To add a comment, click the "Voice your opinion" link for the relevant candidate. Always be respectful towards others in your comments. Constructive criticism is useful for the candidate to hear so they can make proper adjustments and possibly fare better in a future RfA attempt. However, bureaucrats have been authorized by the community to clerk at RfA, so they may appropriately deal with comments and/or !votes which they deem to be inappropriate. You may wish to review arguments to avoid in adminship discussions. Irrelevant questions can be removed or ignored, so please stay on topic.
The RfA process attracts many Wikipedians and some may routinely oppose many, or even most, requests; other editors routinely support many, or even most, requests. Although the community currently endorses the right of every Wikipedian with an account to participate, one-sided approaches to RfA voting have been labeled as "trolling" by some. Before commenting or responding to comments in an RfA (especially Oppose comments with uncommon rationales or which may feel like "baiting"), consider whether other users are likely to treat it as influential or take it very seriously and whether RfA is an appropriate forum for what you would reply. At the very least, not fanning the fire will avoid making the situation worse. Remember, the bureaucrats who close discussions have considerable experience and give more weight to constructive comments than unproductive ones.
Discussion, decision, and closing procedures
Most nominations will remain active for a minimum of seven days from the time the nomination is posted on this page, during which users give their opinions, ask questions, and make comments. This discussion process is not a vote (it is sometimes referred to as a !vote, using the computer science negation symbol). At the end of the discussion period, a bureaucrat will review the discussion to see whether there is a consensus for promotion.
Consensus at RfA is not determined by surpassing a numerical threshold, but by the strength of rationales presented. In practice, most RfAs above 75% support pass. In December 2015 the community determined that in general, RfAs that finish between 65 and 75% support are subject to the discretion of bureaucrats (so, therefore, almost all RfAs below 65% will fail). In calculating an RfA's percentage, only numbered Support and Oppose comments are considered. Neutral comments are ignored for calculating an RfA's percentage but they (and other relevant information) are considered for determining consensus by the closing bureaucrat. In nominations where consensus is unclear, detailed explanations behind Support or Oppose comments will have more impact than positions with no explanations or simple comments such as "yep" and "no way".[1]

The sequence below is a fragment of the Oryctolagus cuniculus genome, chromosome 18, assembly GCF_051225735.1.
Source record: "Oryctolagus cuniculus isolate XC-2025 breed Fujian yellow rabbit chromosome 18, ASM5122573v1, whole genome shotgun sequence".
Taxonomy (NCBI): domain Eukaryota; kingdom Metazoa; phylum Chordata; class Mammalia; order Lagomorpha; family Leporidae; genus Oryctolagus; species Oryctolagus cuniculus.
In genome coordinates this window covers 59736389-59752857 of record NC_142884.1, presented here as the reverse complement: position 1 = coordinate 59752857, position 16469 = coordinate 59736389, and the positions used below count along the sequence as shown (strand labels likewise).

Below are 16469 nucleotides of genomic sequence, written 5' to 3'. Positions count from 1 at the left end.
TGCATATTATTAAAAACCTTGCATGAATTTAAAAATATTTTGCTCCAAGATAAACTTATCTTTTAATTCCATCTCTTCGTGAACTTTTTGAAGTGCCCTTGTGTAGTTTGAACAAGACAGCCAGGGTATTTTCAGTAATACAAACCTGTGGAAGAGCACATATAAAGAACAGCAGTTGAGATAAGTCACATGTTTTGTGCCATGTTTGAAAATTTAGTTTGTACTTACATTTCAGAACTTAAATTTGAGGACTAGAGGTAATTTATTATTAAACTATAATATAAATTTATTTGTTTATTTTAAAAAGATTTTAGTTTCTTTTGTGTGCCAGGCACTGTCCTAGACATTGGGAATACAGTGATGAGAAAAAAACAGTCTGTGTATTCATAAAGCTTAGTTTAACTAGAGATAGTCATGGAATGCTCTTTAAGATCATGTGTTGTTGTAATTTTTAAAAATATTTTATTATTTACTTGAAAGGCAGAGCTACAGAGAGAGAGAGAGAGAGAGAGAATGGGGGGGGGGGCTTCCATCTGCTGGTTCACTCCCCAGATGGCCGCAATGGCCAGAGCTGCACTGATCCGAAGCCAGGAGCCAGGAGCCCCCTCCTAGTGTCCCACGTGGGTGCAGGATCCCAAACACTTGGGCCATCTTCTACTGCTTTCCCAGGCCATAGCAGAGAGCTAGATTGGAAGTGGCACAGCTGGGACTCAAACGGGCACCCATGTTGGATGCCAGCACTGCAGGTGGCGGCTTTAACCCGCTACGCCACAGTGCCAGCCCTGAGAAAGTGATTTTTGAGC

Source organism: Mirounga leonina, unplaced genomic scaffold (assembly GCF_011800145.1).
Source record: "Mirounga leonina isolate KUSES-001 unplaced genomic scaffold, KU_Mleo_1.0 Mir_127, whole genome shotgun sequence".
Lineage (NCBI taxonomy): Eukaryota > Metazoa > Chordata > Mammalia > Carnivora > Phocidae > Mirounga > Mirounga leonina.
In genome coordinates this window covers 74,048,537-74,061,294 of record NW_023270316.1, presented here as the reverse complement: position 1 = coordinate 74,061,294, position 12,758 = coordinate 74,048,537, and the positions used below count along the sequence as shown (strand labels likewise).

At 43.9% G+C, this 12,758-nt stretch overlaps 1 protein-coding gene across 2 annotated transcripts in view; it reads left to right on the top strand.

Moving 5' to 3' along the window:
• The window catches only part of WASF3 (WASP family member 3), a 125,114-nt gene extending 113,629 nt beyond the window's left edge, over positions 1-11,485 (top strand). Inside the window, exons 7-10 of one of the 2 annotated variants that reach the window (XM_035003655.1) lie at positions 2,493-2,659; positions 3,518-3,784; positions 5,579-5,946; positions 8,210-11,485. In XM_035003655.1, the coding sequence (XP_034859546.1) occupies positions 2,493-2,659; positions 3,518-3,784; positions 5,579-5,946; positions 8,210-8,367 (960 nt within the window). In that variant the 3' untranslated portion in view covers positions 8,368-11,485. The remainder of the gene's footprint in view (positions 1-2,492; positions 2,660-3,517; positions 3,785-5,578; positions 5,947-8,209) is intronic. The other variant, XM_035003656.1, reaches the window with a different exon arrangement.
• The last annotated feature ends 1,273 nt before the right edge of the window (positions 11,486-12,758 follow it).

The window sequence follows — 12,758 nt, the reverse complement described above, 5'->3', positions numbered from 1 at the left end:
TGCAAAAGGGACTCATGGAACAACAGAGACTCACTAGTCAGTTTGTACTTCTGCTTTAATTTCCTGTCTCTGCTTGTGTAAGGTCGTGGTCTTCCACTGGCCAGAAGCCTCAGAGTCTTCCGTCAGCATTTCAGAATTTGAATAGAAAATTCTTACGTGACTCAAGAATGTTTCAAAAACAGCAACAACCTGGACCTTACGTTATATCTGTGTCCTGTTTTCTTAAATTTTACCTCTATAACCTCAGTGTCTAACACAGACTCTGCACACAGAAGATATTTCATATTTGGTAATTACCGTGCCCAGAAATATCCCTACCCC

A nomination may be closed as successful only by bureaucrats. In exceptional circumstances, bureaucrats may extend RfAs beyond seven days or restart the nomination to make consensus clearer. They may also close nominations early if success is unlikely and leaving the application open has no likely benefit, and the candidate may withdraw their application at any time for any reason. If uncontroversial, any user in good standing can close a request that has no chance of passing in accordance with WP:SNOW and/or WP:NOTNOW. RfAs with not even the slightest chance to pass per WP:NOTNOW can be tagged and deleted under WP:CSD#G6. Do not close any requests that you have taken part in, or those that have even a slim chance of passing, unless you are the candidate and you are withdrawing your application. In the case of vandalism, improper formatting, or a declined or withdrawn nomination, non-bureaucrats may also delist a nomination. A list of procedures to close an RfA may be found here.
If your nomination fails, then please wait for a reasonable period of time before renominating yourself or accepting another nomination. Some candidates have tried again and succeeded within three months, but many editors prefer to wait considerably longer before reapplying.


  1. ^ Historically, there has not been the same obligation on supporters to explain their reasons for supporting (assumed to be "per nom" or a confirmation that the candidate is regarded as fully qualified) as there has been on opposers.

Current nominations for adminship

Current time is 02:32:17, 24 March 2018 (UTC)

Purge page cache if nominations have not updated.


Voice your opinion on this candidate (talk page) (100/1/0); Scheduled to end 21:32, 29 March 2018 (UTC)


331dot (talk · contribs) – I've been aware of 331dot for some time through his diligent contributions at the In The News section of the Main Page. His specialist topic is geography and politics in Maine, but his real flair is in the back-door maintenance areas. He's a regular at new pages patrol (a perennially backlogged section), usernames for admin attention and vandalism patrol. He's got a good track record of being civil, polite and helpful, and is a frequent contributor to the Teahouse, as well as fielding replies from new users on his talk page with tact and diplomacy.